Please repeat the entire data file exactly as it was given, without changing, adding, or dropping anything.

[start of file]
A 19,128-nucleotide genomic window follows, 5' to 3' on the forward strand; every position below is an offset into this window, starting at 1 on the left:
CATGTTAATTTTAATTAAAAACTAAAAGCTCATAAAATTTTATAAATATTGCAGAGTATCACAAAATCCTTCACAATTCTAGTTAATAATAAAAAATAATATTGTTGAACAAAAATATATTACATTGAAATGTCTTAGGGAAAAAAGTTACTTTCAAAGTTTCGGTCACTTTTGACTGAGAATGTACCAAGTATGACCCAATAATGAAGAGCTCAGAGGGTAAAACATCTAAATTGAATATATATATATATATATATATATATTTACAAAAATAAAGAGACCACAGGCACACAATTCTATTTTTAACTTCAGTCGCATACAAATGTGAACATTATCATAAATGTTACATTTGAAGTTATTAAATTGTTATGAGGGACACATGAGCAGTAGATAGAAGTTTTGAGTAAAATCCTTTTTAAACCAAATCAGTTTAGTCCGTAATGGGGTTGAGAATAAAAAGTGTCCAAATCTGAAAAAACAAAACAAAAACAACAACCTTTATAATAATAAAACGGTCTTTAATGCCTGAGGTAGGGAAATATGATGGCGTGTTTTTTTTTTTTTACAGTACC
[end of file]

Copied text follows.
A 19,128-nucleotide genomic window follows, 5' to 3' on the forward strand; every position below is an offset into this window, starting at 1 on the left:
CATGTTAATTTTAATTAAAAACTAAAAGCTCATAAAATTTTATAAATATTGCAGAGTATCACAAAATCCTTCACAATTCTAGTTAATAATAAAAAATAATATTGTTGAACAAAAATATATTACATTGAAATGTCTTAGGGAAAAAAGTTACTTTCAAAGTTTCGGTCACTTTTGACTGAGAATGTACCAAGTATGACCCAATAATGAAGAGCTCAGAGGGTAAAACATCTAAATTGAATATATATATATATATATATATATATTTACAAAAATAAAGAGACCACAGGCACACAATTCTATTTTTAACTTCAGTCGCATACAAATGTGAACATTATCATAAATGTTACATTTGAAGTTATTAAATTGTTATGAGGGACACATGAGCAGTAGATAGAAGTTTTGAGTAAAATCCTTTTTAAACCAAATCAGTTTAGTCCGTAATGGGGTTGAGAATAAAAAGTGTCCAAATCTGAAAAAACAAAACAAAAACAACAACCTTTATAATAATAAAACGGTCTTTAATGCCTGAGGTAGGGAAATATGATGGCGTGTTTTTTTTTTTTTACAGTACC